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Polluted lands

Interview: Gabriel DomínguezJuly 24, 2014

With 19 percent of China's farmland contaminated, agriculture and the livelihood of rural communities are being badly hit. Soil pollution is an issue often obfuscated by the authorities, says China expert Isabel Hilton.

A vast expanse of toxic waste fills the tailings dam on April 21, 2011, frequently whipped up by strong winds dumping mllions of tonnes of radioactive materials toward surounding villages where farmers blame the state-owned giant Baogang Group, China's largest producer of rare earths and a major iron ore miner and steel producer, for poisoning their fields and ruining their livelihoods near Baotou city in Inner Mongolia, northwest China.
Image: Frederic J. Brown/AFP/Getty Images

On Wednesday, July 24, Beijing closed the first of four large coal-fired power plants set to be shut down as part of efforts to tackle the country's air pollution problem, according to the state-run Xinhua news agency. The 50-year-old Gaojing Thermal Power Plant is to be replaced with a gas-fired power station as the Chinese capital aims to boost its reliance on cleaner energy. But while there are visible efforts being made to curb air pollution in China, the widespread problem of soil pollution rarely makes the headlines.

A recently published report by chinadialogue and Yale Environment 360 concluded that rapid industrialization in China has left a legacy of soil pollution that is damaging health and livelihoods in villages across the country. Isabel Hilton, a China expert and founder and editor of chinadialogue says in a DW interview the country is facing big bills for the toxic legacy of its industrial boom and points that soil pollution - which is harder to curb that air pollution – has led to a competition for water in between industry and agriculture.

How acute is the problem of soil pollution across China?

It is very difficult to get a complete picture of the extent and severity of soil pollution in China because the government has refused, so far, to publish the data that it has been collecting for many years. Whilst this refusal must arouse the suspicion that pollution is extensive, we cannot quantify it exactly. In July 2007, the Ministry of Land and the National Bureau of Statistics launched a nationwide soil survey that was completed in 2009.

Isabel Hilton is a London-based writer and broadcaster. She is founder and editor of chinadialogue, an independent, non-profit organization based in London, Beijing and San Francisco. Copyright: Chinadialogue
Hilton: "Soil pollution is leading to fatal diseases as contaminants are taken up by crops and enter the food chain"Image: BBC One

Partial results from the survey were published in December 2013, five years later. In April 2014, the government released partial results of a second soil pollution survey, conducted from April 2005 to December 2013, reporting that about 16.1 percent of China's soil and about 19.4 percent of farmland were contaminated.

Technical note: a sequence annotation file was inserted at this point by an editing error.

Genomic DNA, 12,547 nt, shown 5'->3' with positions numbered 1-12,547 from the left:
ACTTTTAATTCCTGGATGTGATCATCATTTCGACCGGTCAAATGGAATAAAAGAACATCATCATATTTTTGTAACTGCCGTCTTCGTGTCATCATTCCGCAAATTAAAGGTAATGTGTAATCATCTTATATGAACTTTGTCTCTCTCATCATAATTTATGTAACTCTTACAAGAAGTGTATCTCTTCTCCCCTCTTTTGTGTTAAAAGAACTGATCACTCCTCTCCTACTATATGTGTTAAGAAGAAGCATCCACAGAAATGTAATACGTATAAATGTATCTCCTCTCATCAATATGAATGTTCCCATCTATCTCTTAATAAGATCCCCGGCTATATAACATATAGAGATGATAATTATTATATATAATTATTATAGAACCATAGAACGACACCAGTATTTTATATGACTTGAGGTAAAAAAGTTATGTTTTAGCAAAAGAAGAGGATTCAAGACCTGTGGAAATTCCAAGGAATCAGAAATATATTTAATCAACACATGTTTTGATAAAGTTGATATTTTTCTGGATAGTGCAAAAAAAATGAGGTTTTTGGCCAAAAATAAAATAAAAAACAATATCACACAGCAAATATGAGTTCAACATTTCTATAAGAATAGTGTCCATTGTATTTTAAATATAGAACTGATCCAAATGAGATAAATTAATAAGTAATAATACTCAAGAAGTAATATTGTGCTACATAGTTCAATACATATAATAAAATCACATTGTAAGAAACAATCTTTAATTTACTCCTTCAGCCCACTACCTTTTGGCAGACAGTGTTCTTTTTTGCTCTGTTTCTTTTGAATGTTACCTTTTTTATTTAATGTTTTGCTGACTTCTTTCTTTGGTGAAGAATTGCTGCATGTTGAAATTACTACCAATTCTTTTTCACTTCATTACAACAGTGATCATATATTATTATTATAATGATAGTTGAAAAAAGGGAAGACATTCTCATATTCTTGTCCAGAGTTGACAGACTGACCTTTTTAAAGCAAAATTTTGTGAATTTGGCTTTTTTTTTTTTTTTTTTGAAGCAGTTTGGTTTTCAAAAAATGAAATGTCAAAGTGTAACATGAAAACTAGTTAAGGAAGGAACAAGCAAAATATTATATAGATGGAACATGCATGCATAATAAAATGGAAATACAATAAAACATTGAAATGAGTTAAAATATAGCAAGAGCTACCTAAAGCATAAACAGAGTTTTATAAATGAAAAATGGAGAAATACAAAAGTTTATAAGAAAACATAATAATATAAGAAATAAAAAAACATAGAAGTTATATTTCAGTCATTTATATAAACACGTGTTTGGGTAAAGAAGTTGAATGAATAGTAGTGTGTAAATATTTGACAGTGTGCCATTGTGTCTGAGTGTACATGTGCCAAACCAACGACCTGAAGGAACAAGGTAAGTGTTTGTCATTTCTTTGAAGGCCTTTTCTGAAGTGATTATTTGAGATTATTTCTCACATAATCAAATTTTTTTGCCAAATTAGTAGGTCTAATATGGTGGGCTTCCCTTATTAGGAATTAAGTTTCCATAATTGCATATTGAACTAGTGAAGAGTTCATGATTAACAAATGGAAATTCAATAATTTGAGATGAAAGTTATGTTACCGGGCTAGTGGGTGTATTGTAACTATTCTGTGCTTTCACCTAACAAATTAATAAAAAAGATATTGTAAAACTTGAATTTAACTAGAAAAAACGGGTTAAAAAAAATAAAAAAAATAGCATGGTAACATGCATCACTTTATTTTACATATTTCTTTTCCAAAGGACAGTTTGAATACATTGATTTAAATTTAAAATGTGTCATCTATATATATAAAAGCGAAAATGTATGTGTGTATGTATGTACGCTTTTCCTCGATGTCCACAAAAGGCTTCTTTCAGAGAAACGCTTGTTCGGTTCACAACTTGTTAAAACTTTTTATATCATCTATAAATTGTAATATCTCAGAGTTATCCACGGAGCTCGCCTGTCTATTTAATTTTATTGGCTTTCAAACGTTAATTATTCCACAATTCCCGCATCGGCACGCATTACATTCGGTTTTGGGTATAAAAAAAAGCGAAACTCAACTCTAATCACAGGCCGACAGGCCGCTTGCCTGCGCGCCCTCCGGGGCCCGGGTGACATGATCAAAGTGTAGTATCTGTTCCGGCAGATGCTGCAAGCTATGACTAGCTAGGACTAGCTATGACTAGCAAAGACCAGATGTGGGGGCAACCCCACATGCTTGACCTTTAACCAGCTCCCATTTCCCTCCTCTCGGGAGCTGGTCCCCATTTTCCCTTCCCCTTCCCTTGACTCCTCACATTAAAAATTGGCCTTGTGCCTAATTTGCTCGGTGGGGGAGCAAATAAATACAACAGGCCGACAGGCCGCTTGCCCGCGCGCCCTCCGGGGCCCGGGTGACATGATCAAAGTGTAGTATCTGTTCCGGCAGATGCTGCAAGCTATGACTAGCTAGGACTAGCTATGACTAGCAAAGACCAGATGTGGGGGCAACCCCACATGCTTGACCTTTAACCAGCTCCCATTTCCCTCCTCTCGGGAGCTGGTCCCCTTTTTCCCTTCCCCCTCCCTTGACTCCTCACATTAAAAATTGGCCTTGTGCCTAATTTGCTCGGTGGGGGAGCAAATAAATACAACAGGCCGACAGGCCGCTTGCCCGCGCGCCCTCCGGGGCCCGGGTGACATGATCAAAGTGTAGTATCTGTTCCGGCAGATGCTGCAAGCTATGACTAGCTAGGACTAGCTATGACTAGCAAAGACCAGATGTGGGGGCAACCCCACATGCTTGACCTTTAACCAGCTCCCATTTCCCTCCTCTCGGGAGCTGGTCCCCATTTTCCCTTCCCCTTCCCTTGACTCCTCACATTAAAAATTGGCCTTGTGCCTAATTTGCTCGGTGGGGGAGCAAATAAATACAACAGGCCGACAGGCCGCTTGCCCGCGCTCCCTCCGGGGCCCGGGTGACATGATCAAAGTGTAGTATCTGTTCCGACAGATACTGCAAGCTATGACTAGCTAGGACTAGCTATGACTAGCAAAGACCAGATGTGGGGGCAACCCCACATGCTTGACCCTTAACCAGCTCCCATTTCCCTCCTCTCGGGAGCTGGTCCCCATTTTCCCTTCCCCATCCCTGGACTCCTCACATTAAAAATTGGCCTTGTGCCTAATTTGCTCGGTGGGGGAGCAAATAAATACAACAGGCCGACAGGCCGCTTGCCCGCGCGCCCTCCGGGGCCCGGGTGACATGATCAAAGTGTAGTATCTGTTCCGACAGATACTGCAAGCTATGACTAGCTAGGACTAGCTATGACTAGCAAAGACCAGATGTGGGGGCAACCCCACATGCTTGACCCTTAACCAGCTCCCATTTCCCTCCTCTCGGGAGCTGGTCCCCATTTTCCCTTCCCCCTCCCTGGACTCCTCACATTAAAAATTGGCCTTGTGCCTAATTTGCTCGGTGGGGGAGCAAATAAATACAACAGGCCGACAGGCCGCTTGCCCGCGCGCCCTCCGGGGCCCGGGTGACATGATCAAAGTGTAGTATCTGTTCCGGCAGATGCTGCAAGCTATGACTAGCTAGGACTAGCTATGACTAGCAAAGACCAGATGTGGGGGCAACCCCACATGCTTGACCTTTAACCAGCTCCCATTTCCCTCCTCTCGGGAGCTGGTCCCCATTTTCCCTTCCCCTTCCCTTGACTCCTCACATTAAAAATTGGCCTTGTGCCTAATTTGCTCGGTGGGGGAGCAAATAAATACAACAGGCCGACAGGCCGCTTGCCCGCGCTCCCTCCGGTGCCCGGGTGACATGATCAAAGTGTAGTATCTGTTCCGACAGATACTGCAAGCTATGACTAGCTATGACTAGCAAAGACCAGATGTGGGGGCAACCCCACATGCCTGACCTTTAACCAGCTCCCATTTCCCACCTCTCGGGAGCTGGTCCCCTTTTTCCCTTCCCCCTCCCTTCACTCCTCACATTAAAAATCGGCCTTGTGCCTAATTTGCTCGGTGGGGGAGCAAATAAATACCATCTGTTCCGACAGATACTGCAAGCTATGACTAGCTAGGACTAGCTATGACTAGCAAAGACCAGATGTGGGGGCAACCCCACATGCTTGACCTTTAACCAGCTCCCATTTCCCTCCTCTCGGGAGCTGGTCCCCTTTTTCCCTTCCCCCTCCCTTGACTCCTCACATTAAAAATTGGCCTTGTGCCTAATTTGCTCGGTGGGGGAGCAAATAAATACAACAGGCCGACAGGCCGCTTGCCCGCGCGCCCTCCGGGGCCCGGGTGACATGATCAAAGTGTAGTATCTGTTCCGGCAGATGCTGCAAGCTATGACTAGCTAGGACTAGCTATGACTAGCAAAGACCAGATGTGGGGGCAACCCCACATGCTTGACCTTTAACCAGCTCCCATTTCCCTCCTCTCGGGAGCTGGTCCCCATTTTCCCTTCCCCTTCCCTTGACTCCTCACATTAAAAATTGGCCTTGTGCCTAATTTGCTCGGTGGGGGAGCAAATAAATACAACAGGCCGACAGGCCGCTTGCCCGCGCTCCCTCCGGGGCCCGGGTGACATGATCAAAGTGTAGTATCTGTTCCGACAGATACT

The government has classified more than three million hectares of arable land as moderately polluted. And in 2011, an official from the Ministry of Environmental Protection said that 10 percent of China's arable land was polluted with lead, zinc and other heavy metals. What those figures do not tell us is how severe the contamination is and what the contaminants are. We do know from more local studies that heavy metals are a major problem and in agricultural areas that are close to industrial sites, which is fairly common in China, pollution can be very serious.

How has soil pollution affected the livelihoods of people?

It has impacted both agriculture and people's health. There are many examples of "cancer villages" in China – rural communities with extremely elevated rates of cancer due to pollution. Substances such as lead and cadmium have terrible effects on human health and they have been found repeatedly in crops that have been grown on polluted soils.

In Hunan, for example, one of China's most important rice-growing provinces, cadmium has been found in rice exported to other provinces and consumers are now fearful about consuming rice from Hunan. Obviously this hurts the farmers, who are not directly responsible for the pollution and are often themselves victims of its effects.

Another continuing problem is that there is competition for water in China between industry and agriculture and very lax enforcement of controls on waste discharge. Industrial enterprises, particularly in the chemical industry, frequently discharge waste directly into rivers, lakes and streams and farmers have to use contaminated water for irrigation, further contaminating both the soil and the crops.

Can soil pollution lead to such fatal diseases?

Unfortunately, soil pollution does lead to fatal diseases. Contaminants are taken up by crops and enter the food chain. Heavy metals accumulate in the body and cause a range of serious diseases, including cancers and diseases of the nervous system. Like many conditions with environmental causes, the exact chain of consequence in any case is hard to establish. But statistical and epidemiological evidence makes a strong case for the relationship between pollution and ill-health.

What were the main reasons behind the soil pollution in China?